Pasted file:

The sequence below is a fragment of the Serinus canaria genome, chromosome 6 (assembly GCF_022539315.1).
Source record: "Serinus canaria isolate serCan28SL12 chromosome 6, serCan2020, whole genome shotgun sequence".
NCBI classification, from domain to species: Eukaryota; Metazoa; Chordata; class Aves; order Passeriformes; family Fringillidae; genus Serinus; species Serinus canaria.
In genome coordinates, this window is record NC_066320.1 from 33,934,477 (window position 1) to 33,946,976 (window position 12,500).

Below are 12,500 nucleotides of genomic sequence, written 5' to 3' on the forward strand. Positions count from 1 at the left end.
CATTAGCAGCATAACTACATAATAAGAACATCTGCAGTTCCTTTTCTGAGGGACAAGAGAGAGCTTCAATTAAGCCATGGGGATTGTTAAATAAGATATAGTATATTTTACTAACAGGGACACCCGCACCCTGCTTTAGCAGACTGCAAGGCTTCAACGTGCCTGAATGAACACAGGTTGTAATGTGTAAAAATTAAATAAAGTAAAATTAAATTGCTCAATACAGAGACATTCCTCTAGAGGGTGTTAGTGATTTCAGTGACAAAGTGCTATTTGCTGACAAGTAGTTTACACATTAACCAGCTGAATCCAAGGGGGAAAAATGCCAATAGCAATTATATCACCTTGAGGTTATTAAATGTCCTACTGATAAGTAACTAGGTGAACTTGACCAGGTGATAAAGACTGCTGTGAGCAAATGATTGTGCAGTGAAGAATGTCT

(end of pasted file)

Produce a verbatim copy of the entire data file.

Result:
The sequence below is a fragment of the Serinus canaria genome, chromosome 6 (assembly GCF_022539315.1).
Source record: "Serinus canaria isolate serCan28SL12 chromosome 6, serCan2020, whole genome shotgun sequence".
NCBI classification, from domain to species: Eukaryota; Metazoa; Chordata; class Aves; order Passeriformes; family Fringillidae; genus Serinus; species Serinus canaria.
In genome coordinates, this window is record NC_066320.1 from 33,934,477 (window position 1) to 33,946,976 (window position 12,500).

Below are 12,500 nucleotides of genomic sequence, written 5' to 3' on the forward strand. Positions count from 1 at the left end.
CATTAGCAGCATAACTACATAATAAGAACATCTGCAGTTCCTTTTCTGAGGGACAAGAGAGAGCTTCAATTAAGCCATGGGGATTGTTAAATAAGATATAGTATATTTTACTAACAGGGACACCCGCACCCTGCTTTAGCAGACTGCAAGGCTTCAACGTGCCTGAATGAACACAGGTTGTAATGTGTAAAAATTAAATAAAGTAAAATTAAATTGCTCAATACAGAGACATTCCTCTAGAGGGTGTTAGTGATTTCAGTGACAAAGTGCTATTTGCTGACAAGTAGTTTACACATTAACCAGCTGAATCCAAGGGGGAAAAATGCCAATAGCAATTATATCACCTTGAGGTTATTAAATGTCCTACTGATAAGTAACTAGGTGAACTTGACCAGGTGATAAAGACTGCTGTGAGCAAATGATTGTGCAGTGAAGAATGTCT